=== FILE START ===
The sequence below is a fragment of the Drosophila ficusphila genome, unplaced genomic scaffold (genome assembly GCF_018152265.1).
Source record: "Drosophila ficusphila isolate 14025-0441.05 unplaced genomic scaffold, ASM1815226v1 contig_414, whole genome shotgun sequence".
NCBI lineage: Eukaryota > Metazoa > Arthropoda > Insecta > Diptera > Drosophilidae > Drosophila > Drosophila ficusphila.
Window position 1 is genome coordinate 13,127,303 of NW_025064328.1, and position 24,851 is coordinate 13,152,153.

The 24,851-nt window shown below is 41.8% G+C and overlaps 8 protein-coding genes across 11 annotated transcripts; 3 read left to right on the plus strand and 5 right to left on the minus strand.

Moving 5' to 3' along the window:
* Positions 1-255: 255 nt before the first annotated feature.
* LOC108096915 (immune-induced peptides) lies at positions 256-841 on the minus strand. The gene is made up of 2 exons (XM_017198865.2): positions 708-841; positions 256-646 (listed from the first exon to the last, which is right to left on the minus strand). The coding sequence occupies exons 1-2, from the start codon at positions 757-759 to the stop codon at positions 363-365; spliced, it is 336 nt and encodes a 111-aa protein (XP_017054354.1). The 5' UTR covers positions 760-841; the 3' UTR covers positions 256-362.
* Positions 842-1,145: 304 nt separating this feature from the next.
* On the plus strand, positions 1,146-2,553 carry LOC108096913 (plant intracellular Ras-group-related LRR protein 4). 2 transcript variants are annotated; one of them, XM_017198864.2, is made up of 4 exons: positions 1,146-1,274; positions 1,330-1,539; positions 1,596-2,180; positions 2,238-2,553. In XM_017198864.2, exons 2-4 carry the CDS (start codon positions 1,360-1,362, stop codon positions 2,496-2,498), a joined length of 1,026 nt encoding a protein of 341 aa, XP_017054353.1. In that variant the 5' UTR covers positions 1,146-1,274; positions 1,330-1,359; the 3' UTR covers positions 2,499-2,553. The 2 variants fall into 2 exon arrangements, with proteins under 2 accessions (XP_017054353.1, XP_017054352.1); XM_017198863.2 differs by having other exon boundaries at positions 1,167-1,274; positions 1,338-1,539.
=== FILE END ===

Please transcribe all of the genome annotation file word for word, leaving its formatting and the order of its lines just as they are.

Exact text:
The sequence below is a fragment of the Drosophila ficusphila genome, unplaced genomic scaffold (genome assembly GCF_018152265.1).
Source record: "Drosophila ficusphila isolate 14025-0441.05 unplaced genomic scaffold, ASM1815226v1 contig_414, whole genome shotgun sequence".
NCBI lineage: Eukaryota > Metazoa > Arthropoda > Insecta > Diptera > Drosophilidae > Drosophila > Drosophila ficusphila.
Window position 1 is genome coordinate 13,127,303 of NW_025064328.1, and position 24,851 is coordinate 13,152,153.

The 24,851-nt window shown below is 41.8% G+C and overlaps 8 protein-coding genes across 11 annotated transcripts; 3 read left to right on the plus strand and 5 right to left on the minus strand.

Moving 5' to 3' along the window:
* Positions 1-255: 255 nt before the first annotated feature.
* LOC108096915 (immune-induced peptides) lies at positions 256-841 on the minus strand. The gene is made up of 2 exons (XM_017198865.2): positions 708-841; positions 256-646 (listed from the first exon to the last, which is right to left on the minus strand). The coding sequence occupies exons 1-2, from the start codon at positions 757-759 to the stop codon at positions 363-365; spliced, it is 336 nt and encodes a 111-aa protein (XP_017054354.1). The 5' UTR covers positions 760-841; the 3' UTR covers positions 256-362.
* Positions 842-1,145: 304 nt separating this feature from the next.
* On the plus strand, positions 1,146-2,553 carry LOC108096913 (plant intracellular Ras-group-related LRR protein 4). 2 transcript variants are annotated; one of them, XM_017198864.2, is made up of 4 exons: positions 1,146-1,274; positions 1,330-1,539; positions 1,596-2,180; positions 2,238-2,553. In XM_017198864.2, exons 2-4 carry the CDS (start codon positions 1,360-1,362, stop codon positions 2,496-2,498), a joined length of 1,026 nt encoding a protein of 341 aa, XP_017054353.1. In that variant the 5' UTR covers positions 1,146-1,274; positions 1,330-1,359; the 3' UTR covers positions 2,499-2,553. The 2 variants fall into 2 exon arrangements, with proteins under 2 accessions (XP_017054353.1, XP_017054352.1); XM_017198863.2 differs by having other exon boundaries at positions 1,167-1,274; positions 1,338-1,539.